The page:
“I remember Jimi Hendrix tape-recording what we were doing that night … And he died before I got my tape. So I keep saying now, when I die, now if I can find him, he’s going to give me my tape!”

He went on to recount a story from the ’60s that occurred at the historic Cafe au Go Go in New York. “One night during this time, we had a jam. Al Kooper from Blood, Sweat & Tears, he was with us. Jimi Hendrix was with us. I remember Jimi Hendrix tape-recording what we were doing that night. And he was supposed to give us a tape. And he died before I got my tape. So I keep saying now, when I die, now if I can find him, he’s going to give me my tape! Because that was a memorable occasion.”

The conversation shifted to another deceased guitarist, Stevie Ray Vaughan. “He was like a son. I’ve got four sons—and I love them all—but it seems like he was the fifth one. That’s the way it was with Stevie. Stevie had a way of respecting me, and when he smiled, it would just go through me. He was a beautiful young man. God, I miss him.”

When I asked King to describe what he listens for in other guitarists, he didn’t mince words. “I like for them to put themselves into what they’re doing. Not just play. Not just be technical. I’m not so much so, but a lot of people are so technical that everything they play is so right there, so to the point. That’s good. It shows that you practice. But when a guy lives what he’s doing, you can feel it.

“I guess if I could play fast I wouldn’t want to be as fast as a lot of the people are. If you notice, my talk is slow. That’s the way I feel when I’m playing. I want to make sure you understand every word. Trying to get my point over. Stammers and stutters, I do a lot of that. I think that’s even in my playing. So I sometimes have to go back and get that note again and try to make sure that it’s clear and to the point this time. So you get me. You understand? That’s the way I hear myself playing.”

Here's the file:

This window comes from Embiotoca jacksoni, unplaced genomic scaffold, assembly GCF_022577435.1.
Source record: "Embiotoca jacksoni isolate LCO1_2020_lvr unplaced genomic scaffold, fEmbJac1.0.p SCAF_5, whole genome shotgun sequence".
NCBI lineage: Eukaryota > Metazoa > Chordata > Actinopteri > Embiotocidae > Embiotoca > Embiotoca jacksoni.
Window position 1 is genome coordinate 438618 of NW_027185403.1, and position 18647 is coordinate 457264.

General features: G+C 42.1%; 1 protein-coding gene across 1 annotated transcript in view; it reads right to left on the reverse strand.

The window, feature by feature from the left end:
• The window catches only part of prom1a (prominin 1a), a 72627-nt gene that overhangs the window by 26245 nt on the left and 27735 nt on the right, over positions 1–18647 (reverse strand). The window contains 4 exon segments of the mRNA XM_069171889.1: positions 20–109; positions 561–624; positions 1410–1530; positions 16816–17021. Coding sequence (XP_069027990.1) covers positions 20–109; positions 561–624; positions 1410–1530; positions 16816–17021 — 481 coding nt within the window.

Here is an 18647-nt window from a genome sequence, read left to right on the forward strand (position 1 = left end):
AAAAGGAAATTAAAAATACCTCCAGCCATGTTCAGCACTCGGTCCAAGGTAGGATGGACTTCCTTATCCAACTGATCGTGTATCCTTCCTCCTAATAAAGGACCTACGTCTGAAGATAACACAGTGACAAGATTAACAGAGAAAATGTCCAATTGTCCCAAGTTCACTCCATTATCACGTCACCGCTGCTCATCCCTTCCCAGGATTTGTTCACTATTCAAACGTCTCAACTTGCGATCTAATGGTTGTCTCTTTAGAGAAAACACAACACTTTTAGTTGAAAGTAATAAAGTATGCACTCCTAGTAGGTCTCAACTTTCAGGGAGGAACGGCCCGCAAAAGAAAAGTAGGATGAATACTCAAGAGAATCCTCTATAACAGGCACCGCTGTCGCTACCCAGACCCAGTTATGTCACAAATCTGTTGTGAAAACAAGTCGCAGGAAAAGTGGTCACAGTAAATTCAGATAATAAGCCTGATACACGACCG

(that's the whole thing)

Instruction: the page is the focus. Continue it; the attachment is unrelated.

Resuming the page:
Photo by Ken Settle.

And King’s heroes? “Some of the people that I listened to in the early years, T-Bone Walker, Elmore James, Lonnie Johnson, Blind Lemon [Jefferson] ... and you gotta remember Django and Charlie Christian. They were jazz guitarists, and I loved them. But Lonnie Johnson was at the top of the heap for me.

“Another idol I never talked a lot about—this might be the first time I ever mentioned it—Louis Armstrong. Louis had the gravel voice, but he was so much better than I’ll ever be because he knew all the standard tunes. He was a great jazz musician, but he played blues like nobody else. I felt what he was doing. I believe you are the first person I’ve ever mentioned that to.”

Even as King’s manager and publicist began hovering around the table—our time would soon be up—he had words of wisdom to share with fellow guitarists and he wasn’t going to be rushed. “I thought that everybody seemed to get a break but me, in the early years. But I wasn’t bitter about it because I figured they got a break because they deserved it. But I thought I did too, at times. And finally—finally—when a lot of the kids started to play, and a lot of them were playing blues, they opened up a lot of doors for B.B. King. And I pray on it sometimes, and I say, ‘Thank God, better late than never.’ But I was never bitter. I don’t feel I have a right to be bitter. You can’t make people love you. They love you if they want. So it’s the same thing about your playing. If you do it and do it well, somebody’s going to appreciate it. Keep at it. People will appreciate it.”

And Mr. King, we do appreciate your playing, singing, and your spirit. Many thousands of us love you, and your music will endure as long as there are guitarists on planet Earth playing the blues. You are the King of the Blues—yesterday, today, and tomorrow.